Synopsis: Conduct coupled thermo-poroelastic numerical simulations to assess the importance of key parameters in controlling fault reactivation using site-specific controls
Project Status: active
Funding Source: 100% TexNet
Research Leaders: Peter Eichhubl, Zhiqiang Fan
Project Start: 1Q2016
Project Interface: Project interfaces closely with Faults and Geomodels, Pore Pressure Analysis of Ft. Worth Basin, and Multi-Institutional and Industrial Collaboration for Geomechanical and Seismicity Assessment of the Ft. Worth Basin
Expected research outcomes:
- Models relating injection to possible stress changes on nearby faults for recorded earthquake sequences
- Physical models of stress and pore pressure transfer between injection wells and potentially active earthquake faults for a range of fault and reservoir geometries and flow properties.
- Sensitivity analysis of geomechanical models on the quality of input parameters
An important aspect of evaluating seismic risk and devising approaches to minimize seismic risk is an understanding of reservoir fluid flow and its geomechanical implications. Numerical simulations of pore fluid pressure and in-situ stress changes associated with fluid injection and production can be used to derive predictive models that relate natural processes and human activity to past and possible future earthquake activity. Geomechanical simulations can determine the plausibility of shear failure in certain areas depending on initial conditions and provide guidance as to whether modified injection practices (e.g., lower rates or pressure, limits on total volumes) can reduce the potential for seismic events. Simulation will also guide instrument deployment in the field and inform geological and geophysical data collection strategies.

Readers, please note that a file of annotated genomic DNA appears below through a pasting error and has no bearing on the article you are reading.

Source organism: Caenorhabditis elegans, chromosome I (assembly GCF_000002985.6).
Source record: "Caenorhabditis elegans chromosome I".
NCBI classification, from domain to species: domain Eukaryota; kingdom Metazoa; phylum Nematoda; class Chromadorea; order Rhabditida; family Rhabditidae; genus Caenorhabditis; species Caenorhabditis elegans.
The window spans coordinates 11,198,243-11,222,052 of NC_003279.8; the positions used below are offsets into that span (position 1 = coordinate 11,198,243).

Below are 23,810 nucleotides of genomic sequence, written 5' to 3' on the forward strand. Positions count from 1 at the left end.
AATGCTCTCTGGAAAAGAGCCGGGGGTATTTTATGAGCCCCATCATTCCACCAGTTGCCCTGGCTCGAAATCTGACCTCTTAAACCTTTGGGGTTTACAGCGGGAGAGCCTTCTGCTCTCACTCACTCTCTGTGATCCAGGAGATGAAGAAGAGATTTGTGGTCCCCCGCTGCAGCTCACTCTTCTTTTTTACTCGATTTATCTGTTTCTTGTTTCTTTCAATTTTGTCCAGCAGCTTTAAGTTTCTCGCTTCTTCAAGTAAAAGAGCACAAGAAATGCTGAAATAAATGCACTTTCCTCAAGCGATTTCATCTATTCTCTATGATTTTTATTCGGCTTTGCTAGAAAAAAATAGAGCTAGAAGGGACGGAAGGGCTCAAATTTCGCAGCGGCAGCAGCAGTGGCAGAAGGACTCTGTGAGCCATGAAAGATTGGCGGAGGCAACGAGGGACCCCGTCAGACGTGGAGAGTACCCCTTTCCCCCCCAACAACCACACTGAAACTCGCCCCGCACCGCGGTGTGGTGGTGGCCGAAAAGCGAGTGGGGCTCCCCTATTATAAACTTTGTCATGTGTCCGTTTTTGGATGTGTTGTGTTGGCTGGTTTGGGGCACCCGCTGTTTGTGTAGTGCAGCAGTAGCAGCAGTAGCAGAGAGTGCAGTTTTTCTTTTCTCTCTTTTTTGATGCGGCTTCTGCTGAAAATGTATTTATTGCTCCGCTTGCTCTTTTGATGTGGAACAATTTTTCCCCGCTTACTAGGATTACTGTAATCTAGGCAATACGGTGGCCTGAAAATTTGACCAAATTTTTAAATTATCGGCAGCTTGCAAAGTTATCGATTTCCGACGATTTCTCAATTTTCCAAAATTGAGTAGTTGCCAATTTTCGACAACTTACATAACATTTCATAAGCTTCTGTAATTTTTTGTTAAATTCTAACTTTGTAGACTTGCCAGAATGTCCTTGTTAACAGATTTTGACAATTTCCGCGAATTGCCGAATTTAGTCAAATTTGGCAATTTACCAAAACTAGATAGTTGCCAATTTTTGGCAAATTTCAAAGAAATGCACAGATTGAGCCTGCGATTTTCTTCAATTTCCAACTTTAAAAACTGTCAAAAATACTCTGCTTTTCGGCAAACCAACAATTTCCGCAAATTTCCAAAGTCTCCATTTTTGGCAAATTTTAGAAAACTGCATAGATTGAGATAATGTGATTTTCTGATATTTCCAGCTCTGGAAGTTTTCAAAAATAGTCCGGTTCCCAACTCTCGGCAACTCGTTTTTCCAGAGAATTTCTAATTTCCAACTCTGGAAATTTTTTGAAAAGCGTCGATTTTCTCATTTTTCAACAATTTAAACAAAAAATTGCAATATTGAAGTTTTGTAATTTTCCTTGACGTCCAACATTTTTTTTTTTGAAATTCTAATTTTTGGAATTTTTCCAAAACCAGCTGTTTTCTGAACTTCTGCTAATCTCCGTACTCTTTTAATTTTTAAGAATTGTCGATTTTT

This project will assess the effects of fluid production and injection on the stability of nearby faults using coupled poroelastic and thermo-poroelastic numerical simulations. Using 2D and 3D finite element simulations, we will assess the effect of multiple production and injection wells, heterogeneity in reservoir and fault permeability, and in situ stress state. Simulations will also investigate processes that may allow stress and pore pressure transfer between porous injection horizons and underlying basement to assess mechanics of earthquake nucleation in basement rocks. Simulations will be run with both generic fault and injection geometries as well as geometries informed by available subsurface structure and permeability information for recorded earthquake sequences with known injection and production history of nearby wells.